I read The Moon and the Sun last year and it absolutely blew my mind. I need to catch up with her other writing.

RIP
posted by I claim sanctuary at 1:08 PM on April 2


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posted by Chrysostom at 1:15 PM on April 2


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posted by Sphinx at 1:31 PM on April 2


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She's been on my to-read list for a while. Here's a Bogi Takács review from last month.
posted by GenderNullPointerException at 1:40 PM on April 2


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posted by Silverstone at 2:22 PM on April 2


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posted by nfalkner at 2:53 PM on April 2


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posted by suetanvil at 2:58 PM on April 2


While I knew about her non-Trek books, I'd only ever read the Trek books. _Entropy Effect_ completely blew my mind at the age of 14 - Sulu, my favorite character from the show, was PROMINENTLY FEATURED AND IMPORTANT. _Enterprise_ didn't impinge on my consciousness as much (I can't recall a single thing from it, although I know I read it), but _Entropy Effect_ has stuck with me for almost 40 years.

Hearing about her passing is a gut punch.

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posted by hanov3r at 3:00 PM on April 2 [2 favorites]


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posted by Token Meme at 5:15 PM on April 2


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posted by mixedmetaphors at 5:25 PM on April 2


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posted by R343L at 6:03 PM on April 2


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The Starfarers series was such a favorite of mine as a young SFF nerd. I still find myself thinking about the Four Worlds cultures from time to time, not entirely sure why. But also I think those books taught me how much a place, Seattle in this case, could affect an entire perspective of the world.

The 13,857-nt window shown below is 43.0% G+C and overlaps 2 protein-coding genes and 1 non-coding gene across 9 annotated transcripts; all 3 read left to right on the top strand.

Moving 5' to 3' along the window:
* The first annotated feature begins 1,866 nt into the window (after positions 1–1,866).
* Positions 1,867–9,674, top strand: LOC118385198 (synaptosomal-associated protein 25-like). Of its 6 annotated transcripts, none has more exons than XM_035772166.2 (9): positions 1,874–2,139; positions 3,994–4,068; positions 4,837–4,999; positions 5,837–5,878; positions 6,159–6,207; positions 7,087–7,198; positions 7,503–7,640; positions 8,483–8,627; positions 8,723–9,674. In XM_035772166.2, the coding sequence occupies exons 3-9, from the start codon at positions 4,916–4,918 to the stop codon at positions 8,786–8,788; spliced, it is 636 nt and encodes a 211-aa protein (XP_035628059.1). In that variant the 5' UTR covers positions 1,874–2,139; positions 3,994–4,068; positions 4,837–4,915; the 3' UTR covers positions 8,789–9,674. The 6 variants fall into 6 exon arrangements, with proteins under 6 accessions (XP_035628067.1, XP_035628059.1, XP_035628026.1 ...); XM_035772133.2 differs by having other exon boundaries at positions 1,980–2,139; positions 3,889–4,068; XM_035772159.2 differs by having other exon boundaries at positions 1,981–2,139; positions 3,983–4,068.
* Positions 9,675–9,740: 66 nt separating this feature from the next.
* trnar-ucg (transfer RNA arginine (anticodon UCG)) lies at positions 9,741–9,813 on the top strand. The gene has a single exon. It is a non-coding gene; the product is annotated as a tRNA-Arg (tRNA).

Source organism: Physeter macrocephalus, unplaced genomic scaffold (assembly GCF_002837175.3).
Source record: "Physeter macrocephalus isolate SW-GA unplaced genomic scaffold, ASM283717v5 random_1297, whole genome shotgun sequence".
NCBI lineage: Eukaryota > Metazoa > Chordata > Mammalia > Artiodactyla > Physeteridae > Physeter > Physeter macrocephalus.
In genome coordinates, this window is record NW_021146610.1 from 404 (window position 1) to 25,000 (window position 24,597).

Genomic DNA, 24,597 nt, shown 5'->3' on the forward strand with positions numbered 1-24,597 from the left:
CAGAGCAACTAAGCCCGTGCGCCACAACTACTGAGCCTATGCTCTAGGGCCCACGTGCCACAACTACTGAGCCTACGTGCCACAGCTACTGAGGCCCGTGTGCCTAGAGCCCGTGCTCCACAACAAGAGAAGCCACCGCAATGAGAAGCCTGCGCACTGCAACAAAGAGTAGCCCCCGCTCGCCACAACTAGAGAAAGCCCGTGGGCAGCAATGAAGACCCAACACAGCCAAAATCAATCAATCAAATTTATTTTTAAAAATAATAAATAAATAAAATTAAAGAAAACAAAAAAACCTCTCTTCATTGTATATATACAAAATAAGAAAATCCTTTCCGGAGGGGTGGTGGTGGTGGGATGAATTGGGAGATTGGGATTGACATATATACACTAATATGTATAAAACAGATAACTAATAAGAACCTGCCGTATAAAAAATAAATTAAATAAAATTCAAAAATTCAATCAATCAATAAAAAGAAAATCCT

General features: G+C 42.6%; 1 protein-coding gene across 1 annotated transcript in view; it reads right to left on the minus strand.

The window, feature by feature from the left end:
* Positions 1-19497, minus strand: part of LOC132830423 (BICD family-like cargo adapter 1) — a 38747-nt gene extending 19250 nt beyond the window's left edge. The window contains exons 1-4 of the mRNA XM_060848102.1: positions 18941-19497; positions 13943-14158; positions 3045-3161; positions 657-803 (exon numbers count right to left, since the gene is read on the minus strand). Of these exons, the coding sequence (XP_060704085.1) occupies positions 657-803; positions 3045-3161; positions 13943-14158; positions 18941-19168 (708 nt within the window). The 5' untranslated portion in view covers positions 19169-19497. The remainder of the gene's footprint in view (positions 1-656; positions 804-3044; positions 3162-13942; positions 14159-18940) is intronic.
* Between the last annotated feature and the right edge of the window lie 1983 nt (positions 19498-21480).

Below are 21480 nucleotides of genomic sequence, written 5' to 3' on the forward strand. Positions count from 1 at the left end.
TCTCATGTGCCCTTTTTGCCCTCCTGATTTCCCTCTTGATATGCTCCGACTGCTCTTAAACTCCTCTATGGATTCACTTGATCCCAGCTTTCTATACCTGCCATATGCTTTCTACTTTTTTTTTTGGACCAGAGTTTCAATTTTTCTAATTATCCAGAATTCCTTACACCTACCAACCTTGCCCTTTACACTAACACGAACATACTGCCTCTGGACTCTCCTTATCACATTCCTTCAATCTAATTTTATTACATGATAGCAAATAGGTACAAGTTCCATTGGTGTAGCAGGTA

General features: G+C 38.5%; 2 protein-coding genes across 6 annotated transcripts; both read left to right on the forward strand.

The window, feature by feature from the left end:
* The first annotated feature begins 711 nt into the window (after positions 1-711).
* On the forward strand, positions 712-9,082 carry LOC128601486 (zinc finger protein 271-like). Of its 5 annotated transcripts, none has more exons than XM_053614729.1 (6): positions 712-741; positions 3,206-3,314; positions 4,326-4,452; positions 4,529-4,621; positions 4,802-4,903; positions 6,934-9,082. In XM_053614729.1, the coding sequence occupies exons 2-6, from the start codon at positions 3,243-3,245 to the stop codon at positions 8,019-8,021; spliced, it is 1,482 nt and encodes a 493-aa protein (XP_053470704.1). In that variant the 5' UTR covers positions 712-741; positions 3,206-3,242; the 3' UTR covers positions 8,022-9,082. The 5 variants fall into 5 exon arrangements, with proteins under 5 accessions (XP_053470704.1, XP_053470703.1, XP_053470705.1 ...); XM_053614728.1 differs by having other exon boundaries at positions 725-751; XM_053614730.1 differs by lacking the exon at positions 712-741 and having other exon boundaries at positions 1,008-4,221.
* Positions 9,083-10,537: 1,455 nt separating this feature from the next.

posted by traveler_ at 6:30 PM on April 2 [1 favorite]


Besides being the first place I saw Sulu's given name used, her superb novel The Entropy Effect presaged Sulu's later rise to captain's rank.

And her novelization of The Wrath of Khan make the character of Saavik much more interesting than she ever managed to be in the movies, exploring the conflicted nature of her Vulcan-Romulan parentage, which I don't think is even mentioned in the movies.
posted by Gelatin at 6:37 PM on April 2 [4 favorites]


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posted by dipping_sauce at 7:00 PM on April 2


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posted by bryon at 9:14 PM on April 2


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Such a good heart. In the 1980s she once gave a talk on Sci-Fi for new writers at KeyCon in Winnipeg. The notes she gave to each participant were done on an electric typewriter, with addenda she wrote on the theme of the convention. She also took extra time for one-on-one questions from several people afterwards. Still have those notes.
posted by Hardcore Poser at 10:20 PM on April 2 [2 favorites]


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posted by Coaticass at 11:03 PM on April 2


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posted by filtergik at 4:30 AM on April 3


One of my favorite SF authors. RIP and thank you for all the great stories!
posted by Lynsey at 11:43 AM on April 3


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posted by mmoncur at 10:08 PM on April 3


I met her once at a WordPress meetup in Seattle. She was lovely and gracious; she introduced herself to me as "Hello, I'm Vonda McIntyre, and yes, I did write that book you're thinking of", which was part of the graciousness. She could see it in my eyes before I could say anything.
posted by mephron at 1:38 PM on April 4 [3 favorites]


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posted by TwoStride at 3:56 PM on April 4


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posted by Ilira at 1:00 PM on April 9